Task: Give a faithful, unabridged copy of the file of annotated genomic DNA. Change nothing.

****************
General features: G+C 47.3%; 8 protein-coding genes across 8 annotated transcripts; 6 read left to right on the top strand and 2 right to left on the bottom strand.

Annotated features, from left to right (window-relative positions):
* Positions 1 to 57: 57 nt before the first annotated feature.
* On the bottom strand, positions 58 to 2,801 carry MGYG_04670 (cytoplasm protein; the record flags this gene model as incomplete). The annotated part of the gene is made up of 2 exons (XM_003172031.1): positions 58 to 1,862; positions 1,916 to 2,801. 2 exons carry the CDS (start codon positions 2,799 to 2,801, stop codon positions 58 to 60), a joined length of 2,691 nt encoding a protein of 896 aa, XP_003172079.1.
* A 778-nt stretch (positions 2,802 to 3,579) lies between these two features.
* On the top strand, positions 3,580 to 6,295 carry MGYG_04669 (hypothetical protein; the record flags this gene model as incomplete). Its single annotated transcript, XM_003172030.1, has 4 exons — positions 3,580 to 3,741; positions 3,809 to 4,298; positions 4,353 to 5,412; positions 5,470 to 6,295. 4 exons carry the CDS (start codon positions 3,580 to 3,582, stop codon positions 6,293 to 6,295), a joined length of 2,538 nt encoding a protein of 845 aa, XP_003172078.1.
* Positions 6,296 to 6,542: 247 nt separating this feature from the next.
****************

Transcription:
General features: G+C 47.3%; 8 protein-coding genes across 8 annotated transcripts; 6 read left to right on the top strand and 2 right to left on the bottom strand.

Annotated features, from left to right (window-relative positions):
* Positions 1 to 57: 57 nt before the first annotated feature.
* On the bottom strand, positions 58 to 2,801 carry MGYG_04670 (cytoplasm protein; the record flags this gene model as incomplete). The annotated part of the gene is made up of 2 exons (XM_003172031.1): positions 58 to 1,862; positions 1,916 to 2,801. 2 exons carry the CDS (start codon positions 2,799 to 2,801, stop codon positions 58 to 60), a joined length of 2,691 nt encoding a protein of 896 aa, XP_003172079.1.
* A 778-nt stretch (positions 2,802 to 3,579) lies between these two features.
* On the top strand, positions 3,580 to 6,295 carry MGYG_04669 (hypothetical protein; the record flags this gene model as incomplete). Its single annotated transcript, XM_003172030.1, has 4 exons — positions 3,580 to 3,741; positions 3,809 to 4,298; positions 4,353 to 5,412; positions 5,470 to 6,295. 4 exons carry the CDS (start codon positions 3,580 to 3,582, stop codon positions 6,293 to 6,295), a joined length of 2,538 nt encoding a protein of 845 aa, XP_003172078.1.
* Positions 6,296 to 6,542: 247 nt separating this feature from the next.